General systems theory was originally proposed by biologist Ludwig von Bertalanffy in 1928. Systems theory reviews the organization and properties of systems regarding relationships, from which new properties of wholes emerge. A system could be broken down into its individual components so that each component could be analyzed as an independent entity, and the components could be added in a linear fashion to describe the totality of the system. Von Bertalanffy proposed, a system is characterized by the interactions of its components and the nonlinearity of those interactions.
History of Theory
The general system theory was introduced by Ludwig von Bertalanffy in the 1920s. General System Theory (GST) started out as result of a number of disciplines such as biology, mathematics, social science and philosophy. As many disciplines emerged the goal and role of general system theory started to change to. Even though von Bertalanffy started to think about GST in the 1930s, he didn’t articulate the vision until 1954 at the AAAS conference. According to Ray (2000) the vision of von Bertalanffy was to obtain biologically minded scientists to consider their work from a holistic perspective. His thought was to include the goal of constructing a mechanism which can be used to reduce duplication of theoretical effort in the sciences. The proposal was to have GST serve as unifying for philosophers to become committed to building a serious theory (Ray, 2000).
Major Precepts of Theory
Disease and health should be looked at as a graduated scale, or health grid. The health grid is broken in three parts: the health axis (peak-wellness to death), the environmental axis (biological, physical, and socioeconomic factors), and the resulting health and wellness quadrants. Those quadrants are: poor health in an unfavorable environment, protected poor health in a favorable environment, emergent high-level wellness in an unfavorable environment, and high-level wellness in a favorable environment (Dunn, 1959). Man is a spiritual being and it cannot be ignored when trying to achieve high-level wellness. The mind, body, and spirit must be taken care of as once unit, instead of compartmentally.
Current Applications of Theory
There are steps to quantify positive health:
1) Effect refinements in incidence and prevalence rates to demarcate more clearly the area of positive health from that of illness and disability. 2) Develop susceptibility indexes through the use of biochemical and functional tests to differentiate groups of persons most susceptible to specific diseases and conditions. 3) Establish precursors-of-disease indexes, closely related to the foregoing and designed to show variations from the normal. 4)Select groups of people who are disease-free and who are making full use of their talents, capacities, and potentialities; then measure them by biochemical, functional, and psychological tests to establish the characteristics of those enjoying a high level of wellness. Such groups would need to be selected so as to be representative of the various ages, sexes, and racial combinations (Dunn, 1959).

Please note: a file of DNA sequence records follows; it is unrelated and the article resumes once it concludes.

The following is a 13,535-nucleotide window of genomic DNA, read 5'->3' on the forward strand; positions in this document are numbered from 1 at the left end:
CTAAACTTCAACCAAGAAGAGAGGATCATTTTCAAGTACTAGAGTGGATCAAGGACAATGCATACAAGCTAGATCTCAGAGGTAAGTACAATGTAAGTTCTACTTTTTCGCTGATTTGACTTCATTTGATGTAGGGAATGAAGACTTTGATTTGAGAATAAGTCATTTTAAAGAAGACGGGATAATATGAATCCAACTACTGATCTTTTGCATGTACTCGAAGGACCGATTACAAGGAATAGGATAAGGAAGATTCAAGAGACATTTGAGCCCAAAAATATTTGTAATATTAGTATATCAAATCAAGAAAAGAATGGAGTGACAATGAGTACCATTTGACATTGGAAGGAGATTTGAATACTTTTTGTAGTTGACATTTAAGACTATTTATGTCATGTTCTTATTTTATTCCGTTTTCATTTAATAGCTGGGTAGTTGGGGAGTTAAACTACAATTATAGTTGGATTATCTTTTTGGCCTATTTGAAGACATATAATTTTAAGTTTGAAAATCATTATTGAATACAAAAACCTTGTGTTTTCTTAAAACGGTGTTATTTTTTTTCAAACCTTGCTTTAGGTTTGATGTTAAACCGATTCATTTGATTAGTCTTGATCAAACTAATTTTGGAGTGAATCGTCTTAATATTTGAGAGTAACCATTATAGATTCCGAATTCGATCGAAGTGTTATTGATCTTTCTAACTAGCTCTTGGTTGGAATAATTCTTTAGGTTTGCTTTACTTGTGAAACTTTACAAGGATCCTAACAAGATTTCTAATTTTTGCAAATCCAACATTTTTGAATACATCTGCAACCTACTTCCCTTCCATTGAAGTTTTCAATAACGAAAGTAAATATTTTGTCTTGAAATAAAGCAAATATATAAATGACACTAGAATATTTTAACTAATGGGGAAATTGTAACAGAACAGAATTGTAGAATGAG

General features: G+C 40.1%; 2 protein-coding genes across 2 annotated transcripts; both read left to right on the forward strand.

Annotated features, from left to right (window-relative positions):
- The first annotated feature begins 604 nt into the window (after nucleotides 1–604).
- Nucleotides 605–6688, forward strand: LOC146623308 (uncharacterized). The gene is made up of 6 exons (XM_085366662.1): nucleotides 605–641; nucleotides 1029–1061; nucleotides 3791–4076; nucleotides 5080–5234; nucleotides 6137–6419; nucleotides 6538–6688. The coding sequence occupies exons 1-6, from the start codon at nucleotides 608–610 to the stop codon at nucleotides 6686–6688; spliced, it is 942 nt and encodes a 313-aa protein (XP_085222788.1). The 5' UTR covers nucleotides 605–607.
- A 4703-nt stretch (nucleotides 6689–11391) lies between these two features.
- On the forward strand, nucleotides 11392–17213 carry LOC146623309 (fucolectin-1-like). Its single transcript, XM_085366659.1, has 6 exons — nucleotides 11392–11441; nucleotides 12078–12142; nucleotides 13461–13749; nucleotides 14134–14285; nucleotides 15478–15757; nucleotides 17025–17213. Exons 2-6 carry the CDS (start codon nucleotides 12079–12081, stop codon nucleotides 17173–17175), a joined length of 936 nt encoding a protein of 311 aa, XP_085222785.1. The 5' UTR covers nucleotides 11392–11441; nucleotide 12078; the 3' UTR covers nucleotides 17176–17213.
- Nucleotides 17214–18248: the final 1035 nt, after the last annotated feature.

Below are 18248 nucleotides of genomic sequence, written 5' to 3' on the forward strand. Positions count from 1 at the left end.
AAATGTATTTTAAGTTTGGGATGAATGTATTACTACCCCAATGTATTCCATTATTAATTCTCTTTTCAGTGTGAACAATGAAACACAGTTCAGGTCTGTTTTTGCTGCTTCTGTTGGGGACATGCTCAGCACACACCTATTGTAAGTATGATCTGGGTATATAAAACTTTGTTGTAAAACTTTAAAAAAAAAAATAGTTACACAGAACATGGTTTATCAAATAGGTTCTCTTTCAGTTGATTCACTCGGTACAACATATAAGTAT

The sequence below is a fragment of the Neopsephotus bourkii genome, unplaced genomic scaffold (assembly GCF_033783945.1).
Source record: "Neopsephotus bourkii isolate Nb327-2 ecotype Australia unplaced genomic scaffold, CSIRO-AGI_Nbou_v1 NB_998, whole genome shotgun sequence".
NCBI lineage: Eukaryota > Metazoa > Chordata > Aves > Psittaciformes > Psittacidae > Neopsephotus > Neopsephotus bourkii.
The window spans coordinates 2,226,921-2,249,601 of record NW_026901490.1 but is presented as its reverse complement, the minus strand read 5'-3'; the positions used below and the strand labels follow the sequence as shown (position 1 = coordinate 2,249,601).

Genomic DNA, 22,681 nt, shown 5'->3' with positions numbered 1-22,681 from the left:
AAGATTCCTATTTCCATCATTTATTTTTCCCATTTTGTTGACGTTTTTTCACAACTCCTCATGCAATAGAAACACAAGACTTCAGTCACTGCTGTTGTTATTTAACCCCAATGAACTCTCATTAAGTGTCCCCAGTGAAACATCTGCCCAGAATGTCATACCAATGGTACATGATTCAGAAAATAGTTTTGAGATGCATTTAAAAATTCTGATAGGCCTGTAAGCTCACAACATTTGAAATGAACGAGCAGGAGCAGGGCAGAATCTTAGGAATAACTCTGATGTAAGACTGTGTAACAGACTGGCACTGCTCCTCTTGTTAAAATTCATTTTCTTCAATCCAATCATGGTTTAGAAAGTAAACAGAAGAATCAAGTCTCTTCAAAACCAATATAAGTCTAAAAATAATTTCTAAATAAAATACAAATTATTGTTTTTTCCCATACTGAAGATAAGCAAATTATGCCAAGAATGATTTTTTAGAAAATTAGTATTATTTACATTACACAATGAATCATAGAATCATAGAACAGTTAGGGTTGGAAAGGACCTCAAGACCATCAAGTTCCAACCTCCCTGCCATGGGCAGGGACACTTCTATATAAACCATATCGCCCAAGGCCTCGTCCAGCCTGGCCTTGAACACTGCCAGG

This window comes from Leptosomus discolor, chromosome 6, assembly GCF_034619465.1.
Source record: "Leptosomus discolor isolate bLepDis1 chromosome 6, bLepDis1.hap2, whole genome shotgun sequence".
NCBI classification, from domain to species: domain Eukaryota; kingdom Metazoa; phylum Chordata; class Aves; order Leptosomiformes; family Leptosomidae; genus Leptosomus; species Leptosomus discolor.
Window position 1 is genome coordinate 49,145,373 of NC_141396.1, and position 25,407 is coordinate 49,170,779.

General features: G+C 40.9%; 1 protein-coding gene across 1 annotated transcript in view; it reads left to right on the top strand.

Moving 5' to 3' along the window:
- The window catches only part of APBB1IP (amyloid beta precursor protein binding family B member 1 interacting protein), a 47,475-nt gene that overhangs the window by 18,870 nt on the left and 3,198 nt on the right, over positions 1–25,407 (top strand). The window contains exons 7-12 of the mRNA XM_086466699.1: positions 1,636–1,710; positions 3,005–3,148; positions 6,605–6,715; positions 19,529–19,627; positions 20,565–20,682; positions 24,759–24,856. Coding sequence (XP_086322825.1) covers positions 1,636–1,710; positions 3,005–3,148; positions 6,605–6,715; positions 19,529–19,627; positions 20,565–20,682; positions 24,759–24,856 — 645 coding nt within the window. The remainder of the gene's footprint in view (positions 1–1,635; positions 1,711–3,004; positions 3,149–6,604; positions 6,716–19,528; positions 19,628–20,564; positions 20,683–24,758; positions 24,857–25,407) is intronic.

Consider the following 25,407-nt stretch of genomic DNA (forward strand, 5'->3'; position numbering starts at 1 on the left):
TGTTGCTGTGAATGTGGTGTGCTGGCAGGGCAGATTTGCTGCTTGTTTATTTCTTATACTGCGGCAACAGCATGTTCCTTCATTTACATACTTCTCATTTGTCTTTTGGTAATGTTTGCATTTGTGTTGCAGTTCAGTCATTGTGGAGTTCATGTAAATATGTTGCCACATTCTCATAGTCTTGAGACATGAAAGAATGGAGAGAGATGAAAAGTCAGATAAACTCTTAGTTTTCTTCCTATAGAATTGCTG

Dunn’s theory incorporated the wellness of man and spirit. Wellness is affected by biological, physical, and socioeconomic factors. Taking care of man’s body, mind, and spirit in unity will provide optimal wellness. Dunn believed focusing on wellness instead of illness was more important. His theory is credited for starting the wellness movement, which is currently thriving.
Questions (answers are highlighted)
What was Dunn’s theory about Man?
Man is a flawed being who cannot be trusted with their own wellness.
Man is a spiritual being and the spirit cannot be ignored when trying to achieve high-level wellness.
Man’s spiritual wellness is separate from his physical wellness.
Man does not have a spirit.
What are the three parts of Dunn’s health grid?
Biological, physical, and socioeconomic
Nutrition, mental, and biophysical
Logical, spirited, and appetitive
The health axis, the environmental axis, and the resulting health and wellness quadrants
The health axis covers which part of the lifespan?
Birth to death
Adolescence to mid-life
Peak-wellness to death
Poor wellness to recover and maintenance
Mitchell, G. (n.d.). Bertalanffy’s General Systems Theory: The Topology of Mind Development. Retrieved from https://mind-development.eu/systems.html
Executive Summary of Non-nursing Theorist
You will be assigned a theory or theories to research. Complete a 1 page executive summary; you must include references. APA format must be used. Presentations are to be submitted as directed. NO LATE SUBMISSIONS WILL BE ACCEPTED.
Students will be assigned theories or models on which to write questions (3 per theory) for an in-class discussion. Questions are to be written to reflect the student’s understanding of the theory or model; the student must be able to thoroughly discuss the content.
Be prepared to explain the theory as it applies to a family.
References must include scholarly, non-textbook primary and secondary sources
(although textbooks may also be used)
Submit onto Sakai in appropriate assignment (Executive Summary), and please include the grading sheet.
Grading criteria sheet is the same as the jigsaw summary.
Jigsaw/Executive Summary Grading Criteria
|Points Possible||Your Points|
|2. History/Origins of Theory||3|
|3. Major Precepts of Theory|
|4. Current Application(s) of Theory|
|5. Grammar/form/spelling/punctuation/ Logical flow/readability/APA format/Citations and References||3|
|6. Two peer questions (total four) addressed and answered fully||2|